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Court of Protection

Court of Protection

The Court of Protection looks after two areas of law that we can help you with;

  • Lasting Powers of Attorney
  • Deputyship

Lasting Powers of Attorney (LPA)

What is a Lasting Power of Attorney?

A Lasting Power of Attorney (LPA) allows you to give someone you trust the legal power to make decisions on your behalf in case you later become unable to make decisions or manage things for yourself.

The person who makes the LPA is known as the ‘donor’ and the person given the power to make decisions is known as the ‘attorney’.

You can appoint several attorneys to share the responsibility.

The Court of Protection provides safeguards to ensure that your best interests are being acted upon.

There are two different types of LPA:

  • An LPA for Property and Financial Affairs covers decisions about money and property.
  • An LPA for Health and Welfare covers decisions about health and personal welfare.

Many of our clients prefer to make both types of LPA at the same time as making their Will. They often do so in conjunction with their spouse or partner as this gives peace of mind that they are covered for any issues that can occur later in life and know that their wishes will be carried out.

LPA for Property and Financial Affairs

Sometimes it is necessary in later life to nominate someone you trust to look after your affairs just in case a time comes when you become mentally or physically incapacitated.

A Lasting Power of Attorney enables the person you choose to manage your property and general affairs, (in the event of you being unable to manage them yourself); with the measure of power that you define while you are still able to do so.

The Court of Protection imposes safeguards and the LPA must be registered with the Court of Protection (which can take up to 8 weeks) for it to have effect and enable your attorney(s) to use it.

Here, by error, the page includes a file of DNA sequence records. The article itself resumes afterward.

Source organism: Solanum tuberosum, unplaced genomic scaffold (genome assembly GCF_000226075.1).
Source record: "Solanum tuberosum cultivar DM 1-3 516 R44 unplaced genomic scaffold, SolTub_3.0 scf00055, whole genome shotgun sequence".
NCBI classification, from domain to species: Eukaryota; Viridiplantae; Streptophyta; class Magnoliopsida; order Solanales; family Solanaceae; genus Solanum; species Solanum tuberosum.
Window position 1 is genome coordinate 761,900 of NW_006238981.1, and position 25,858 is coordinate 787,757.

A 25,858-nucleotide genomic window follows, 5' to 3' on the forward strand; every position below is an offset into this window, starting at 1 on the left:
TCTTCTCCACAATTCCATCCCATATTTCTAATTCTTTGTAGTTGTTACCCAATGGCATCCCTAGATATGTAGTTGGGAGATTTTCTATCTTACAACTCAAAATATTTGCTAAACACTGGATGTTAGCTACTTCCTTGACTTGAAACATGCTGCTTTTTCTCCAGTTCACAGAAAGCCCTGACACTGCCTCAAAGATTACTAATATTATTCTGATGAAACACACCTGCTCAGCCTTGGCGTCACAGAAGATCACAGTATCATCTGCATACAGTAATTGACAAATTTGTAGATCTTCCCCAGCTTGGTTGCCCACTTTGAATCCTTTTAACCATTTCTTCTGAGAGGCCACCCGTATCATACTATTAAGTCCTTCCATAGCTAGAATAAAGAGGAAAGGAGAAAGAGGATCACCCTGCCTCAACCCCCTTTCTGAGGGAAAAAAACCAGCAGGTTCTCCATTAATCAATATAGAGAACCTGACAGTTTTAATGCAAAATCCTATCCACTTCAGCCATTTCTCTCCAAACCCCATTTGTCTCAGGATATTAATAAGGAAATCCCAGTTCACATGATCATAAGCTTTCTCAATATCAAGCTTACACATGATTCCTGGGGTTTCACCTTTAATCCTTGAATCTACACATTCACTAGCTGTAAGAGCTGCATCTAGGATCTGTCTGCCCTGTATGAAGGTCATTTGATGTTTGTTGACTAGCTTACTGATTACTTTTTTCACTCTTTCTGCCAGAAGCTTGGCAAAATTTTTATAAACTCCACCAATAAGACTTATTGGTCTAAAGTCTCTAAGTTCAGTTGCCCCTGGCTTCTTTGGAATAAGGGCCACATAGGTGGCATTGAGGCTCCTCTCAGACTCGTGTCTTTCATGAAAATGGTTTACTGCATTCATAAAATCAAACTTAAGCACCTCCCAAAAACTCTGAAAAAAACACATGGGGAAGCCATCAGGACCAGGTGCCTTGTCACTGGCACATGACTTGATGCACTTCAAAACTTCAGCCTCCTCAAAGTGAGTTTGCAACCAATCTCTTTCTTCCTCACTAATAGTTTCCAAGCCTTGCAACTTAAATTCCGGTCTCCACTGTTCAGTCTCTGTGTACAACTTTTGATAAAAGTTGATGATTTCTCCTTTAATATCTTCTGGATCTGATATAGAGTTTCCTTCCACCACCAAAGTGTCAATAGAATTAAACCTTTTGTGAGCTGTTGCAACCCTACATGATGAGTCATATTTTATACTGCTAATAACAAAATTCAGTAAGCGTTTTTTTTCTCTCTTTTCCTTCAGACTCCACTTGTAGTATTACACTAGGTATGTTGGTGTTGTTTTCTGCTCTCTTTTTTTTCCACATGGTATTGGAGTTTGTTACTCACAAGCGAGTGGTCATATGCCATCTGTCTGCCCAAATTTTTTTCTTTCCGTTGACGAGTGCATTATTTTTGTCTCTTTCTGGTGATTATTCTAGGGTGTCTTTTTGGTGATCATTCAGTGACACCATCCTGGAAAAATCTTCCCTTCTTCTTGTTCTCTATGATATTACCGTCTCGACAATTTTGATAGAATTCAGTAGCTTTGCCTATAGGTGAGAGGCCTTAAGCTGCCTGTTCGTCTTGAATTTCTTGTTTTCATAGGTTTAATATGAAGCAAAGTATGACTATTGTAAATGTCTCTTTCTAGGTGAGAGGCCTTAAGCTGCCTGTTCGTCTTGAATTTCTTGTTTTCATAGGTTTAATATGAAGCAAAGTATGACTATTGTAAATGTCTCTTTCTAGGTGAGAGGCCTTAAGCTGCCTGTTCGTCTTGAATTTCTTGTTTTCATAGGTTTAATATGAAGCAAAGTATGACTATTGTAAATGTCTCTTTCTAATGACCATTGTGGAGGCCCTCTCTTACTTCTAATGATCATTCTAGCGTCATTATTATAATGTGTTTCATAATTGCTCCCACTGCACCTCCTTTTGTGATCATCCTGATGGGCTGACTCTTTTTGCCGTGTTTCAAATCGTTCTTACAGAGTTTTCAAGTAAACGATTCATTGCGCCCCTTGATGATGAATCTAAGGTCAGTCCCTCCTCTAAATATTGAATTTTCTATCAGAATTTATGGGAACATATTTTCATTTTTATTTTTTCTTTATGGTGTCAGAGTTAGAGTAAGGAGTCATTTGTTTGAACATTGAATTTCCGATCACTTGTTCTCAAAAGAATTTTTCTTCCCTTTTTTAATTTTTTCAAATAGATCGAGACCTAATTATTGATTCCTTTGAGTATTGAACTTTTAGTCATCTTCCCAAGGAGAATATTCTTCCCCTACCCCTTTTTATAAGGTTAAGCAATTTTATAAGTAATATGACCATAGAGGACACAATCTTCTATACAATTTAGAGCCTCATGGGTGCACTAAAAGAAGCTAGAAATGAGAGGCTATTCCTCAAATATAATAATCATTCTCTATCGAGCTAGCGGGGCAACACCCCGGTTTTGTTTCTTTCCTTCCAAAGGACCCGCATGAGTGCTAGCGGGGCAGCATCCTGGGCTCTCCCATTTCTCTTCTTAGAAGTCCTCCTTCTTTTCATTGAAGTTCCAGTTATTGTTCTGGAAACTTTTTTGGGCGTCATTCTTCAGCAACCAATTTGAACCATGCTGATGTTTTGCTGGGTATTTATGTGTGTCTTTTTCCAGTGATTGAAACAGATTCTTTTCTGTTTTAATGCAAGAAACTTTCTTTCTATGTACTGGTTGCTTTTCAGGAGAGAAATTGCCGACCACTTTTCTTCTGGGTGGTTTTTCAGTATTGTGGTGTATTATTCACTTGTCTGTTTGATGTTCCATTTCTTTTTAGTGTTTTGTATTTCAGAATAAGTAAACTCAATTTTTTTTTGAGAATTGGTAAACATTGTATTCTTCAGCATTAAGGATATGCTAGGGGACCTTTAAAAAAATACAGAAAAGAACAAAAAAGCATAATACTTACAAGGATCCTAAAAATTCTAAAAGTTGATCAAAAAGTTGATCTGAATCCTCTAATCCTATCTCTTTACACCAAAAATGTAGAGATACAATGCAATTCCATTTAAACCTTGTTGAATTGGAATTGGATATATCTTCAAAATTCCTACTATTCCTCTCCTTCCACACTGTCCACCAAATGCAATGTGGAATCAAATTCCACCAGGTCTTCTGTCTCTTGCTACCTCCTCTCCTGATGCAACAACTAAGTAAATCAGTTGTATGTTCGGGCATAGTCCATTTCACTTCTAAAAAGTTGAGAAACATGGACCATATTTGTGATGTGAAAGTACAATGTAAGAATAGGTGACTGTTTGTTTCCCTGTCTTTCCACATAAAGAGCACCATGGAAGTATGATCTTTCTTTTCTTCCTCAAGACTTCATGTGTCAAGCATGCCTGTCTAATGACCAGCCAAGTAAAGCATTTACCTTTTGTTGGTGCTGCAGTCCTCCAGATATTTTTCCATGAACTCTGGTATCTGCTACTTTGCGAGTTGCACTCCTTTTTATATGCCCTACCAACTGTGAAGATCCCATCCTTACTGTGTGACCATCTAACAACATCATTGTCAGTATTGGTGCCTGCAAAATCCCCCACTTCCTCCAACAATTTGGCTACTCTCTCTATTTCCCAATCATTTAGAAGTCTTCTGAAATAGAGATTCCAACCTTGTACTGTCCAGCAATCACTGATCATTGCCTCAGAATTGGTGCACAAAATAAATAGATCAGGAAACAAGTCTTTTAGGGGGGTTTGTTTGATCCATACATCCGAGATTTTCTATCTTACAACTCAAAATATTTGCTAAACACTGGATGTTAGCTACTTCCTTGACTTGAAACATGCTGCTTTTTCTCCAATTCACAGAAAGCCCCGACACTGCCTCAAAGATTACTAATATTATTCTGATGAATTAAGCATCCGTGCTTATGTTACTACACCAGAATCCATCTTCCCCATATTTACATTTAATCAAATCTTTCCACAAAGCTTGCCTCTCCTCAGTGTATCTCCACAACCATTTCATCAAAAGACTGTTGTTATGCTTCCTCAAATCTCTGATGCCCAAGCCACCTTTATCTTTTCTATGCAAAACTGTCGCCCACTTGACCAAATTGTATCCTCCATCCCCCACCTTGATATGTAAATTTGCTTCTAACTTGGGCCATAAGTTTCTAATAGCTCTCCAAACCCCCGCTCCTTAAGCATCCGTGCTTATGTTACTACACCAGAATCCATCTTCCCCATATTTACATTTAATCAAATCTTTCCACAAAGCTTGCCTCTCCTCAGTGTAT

We can advise you on:

  • The choice of Attorney or Attorneys
  • The level of signature or authority that is appropriate
  • Restrictions that you would like to impose
  • The duties of Attorneys

Please call us on 0191 4974630 or 0191 4555361 for initial advice or an appointment, or alternatively please complete and submit our online form.

LPA for Health and Welfare

This has a different focus to a LPA for Property and Financial Affairs as it allows your attorney(s) to make decisions about anything to do with your health and personal welfare.

Your attorney can be anyone over the age of 18, such as a spouse, partner, family member or friend.

You will appoint them to make decisions about:

  • your medical treatment
  • where you are cared for
  • the type of care you receive
  • day-to-day things like your diet, how you dress and your daily routine

You can list any instructions that your attorney(s) must follow, or any preferences that you would like them to take into account when making decisions on your behalf.

You will also need to choose whether or not you want your attorney(s) to be able to make decisions about life-sustaining treatment. If you choose not to, then all decisions about life-sustaining treatment will be made by your healthcare team, unless you have made an advance decision (Living Will).

Any decision your attorney makes about your health and welfare must be made in your best interests.